During his first few months as head of the Environmental Protection Agency, Scott Pruitt was personally involved in removing information about climate change from the agency’s website, according to EPA emails obtained by the advocacy group the Environmental Defense Fund.
The EDF acquired the emails through a Freedom of Information Act request “for documents about changes to the EPA’s website pertaining to climate and air quality.” The files center on a website purge that took place at the agency in April 2017, according to a news release from the group.
In August, the EDF also received records of “more than 1,900 climate-related web pages and files that had been removed from or modified on the EPA’s website.” The changes included removing the EPA’s webpage about the Clean Power Plan, an Obama-era policy aimed at reducing greenhouse gas emissions, as well as pages about climate change and climate science. Archived versions of these pages are still accessible.
ThinkProgress, a project of the progressive public policy organization the Center for American Progress Action Fund, reports:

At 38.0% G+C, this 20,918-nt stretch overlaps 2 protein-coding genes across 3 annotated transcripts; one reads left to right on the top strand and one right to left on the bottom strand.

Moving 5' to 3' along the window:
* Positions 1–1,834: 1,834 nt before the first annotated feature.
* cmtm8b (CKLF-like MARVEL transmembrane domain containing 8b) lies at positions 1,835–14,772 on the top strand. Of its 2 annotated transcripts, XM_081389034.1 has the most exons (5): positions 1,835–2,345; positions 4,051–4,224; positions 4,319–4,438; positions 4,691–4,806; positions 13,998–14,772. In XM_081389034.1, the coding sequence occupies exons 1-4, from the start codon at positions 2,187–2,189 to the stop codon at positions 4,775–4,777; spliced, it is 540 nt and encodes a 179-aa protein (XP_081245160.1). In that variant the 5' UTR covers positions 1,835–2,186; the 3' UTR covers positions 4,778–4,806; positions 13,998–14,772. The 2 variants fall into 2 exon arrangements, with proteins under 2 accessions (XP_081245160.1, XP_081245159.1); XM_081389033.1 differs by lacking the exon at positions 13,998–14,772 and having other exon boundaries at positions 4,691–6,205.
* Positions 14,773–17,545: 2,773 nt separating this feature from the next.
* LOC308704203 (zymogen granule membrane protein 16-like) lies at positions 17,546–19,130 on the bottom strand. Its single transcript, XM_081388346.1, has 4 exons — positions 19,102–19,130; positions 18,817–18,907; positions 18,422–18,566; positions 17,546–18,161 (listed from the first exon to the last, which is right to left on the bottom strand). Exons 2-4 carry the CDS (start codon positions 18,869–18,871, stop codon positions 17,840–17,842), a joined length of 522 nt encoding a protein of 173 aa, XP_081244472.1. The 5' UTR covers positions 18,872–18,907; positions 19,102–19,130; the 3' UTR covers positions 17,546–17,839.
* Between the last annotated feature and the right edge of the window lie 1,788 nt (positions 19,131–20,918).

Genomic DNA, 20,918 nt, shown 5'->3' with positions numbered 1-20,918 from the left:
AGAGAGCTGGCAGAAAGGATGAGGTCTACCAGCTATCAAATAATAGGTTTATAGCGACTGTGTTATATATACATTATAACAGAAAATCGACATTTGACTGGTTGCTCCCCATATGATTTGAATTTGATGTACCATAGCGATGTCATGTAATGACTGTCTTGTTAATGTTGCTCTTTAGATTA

Among the documents released by EDF on Monday is an email which shows J.P. Freire, then serving as Pruitt’s associate administrator for public affairs, writing to colleagues on April 28, 2017: “We would like the content at the links below removed and archived as soon as possible.” The webpage titles included “Climate Change, “Climate Change Science,” “Climate Change Impacts,” and “Student’s Guide to Global Climate Change.” Each of these webpages still directs the user to a page that states “this page is being updated.”
In reviewing the cache of emails, the EDF also discovered that EPA’s public affairs office had been asked by Pruitt’s advisers to figure out “how quickly they could launch a website on Trump’s energy independence executive order,” according to Think Progress. The reason? Pruitt wanted the EPA’s Clean Power Plan website redirected “to the energy independence website.”
Think Progress reports that a senior adviser to Pruitt, Lincoln Ferguson, pressured the staff, asking in an email, “How close are we to launching this on the website? The Administrator would like it to go up ASAP. He also has several other changes that need to take place.” When told that they were close to completion, Ferguson responded: “Can it happen today?” He added in a subsequent email, “Just asking because he is asking.”
In a statement emailed to ThinkProgress on Monday, EPA spokesperson Jahan Wilcox wrote, “Of course the site will be reflective of the current administration’s priorities. With that said, all the content from the previous administration is still easily accessible and publicly available through the banner across the top of our website.”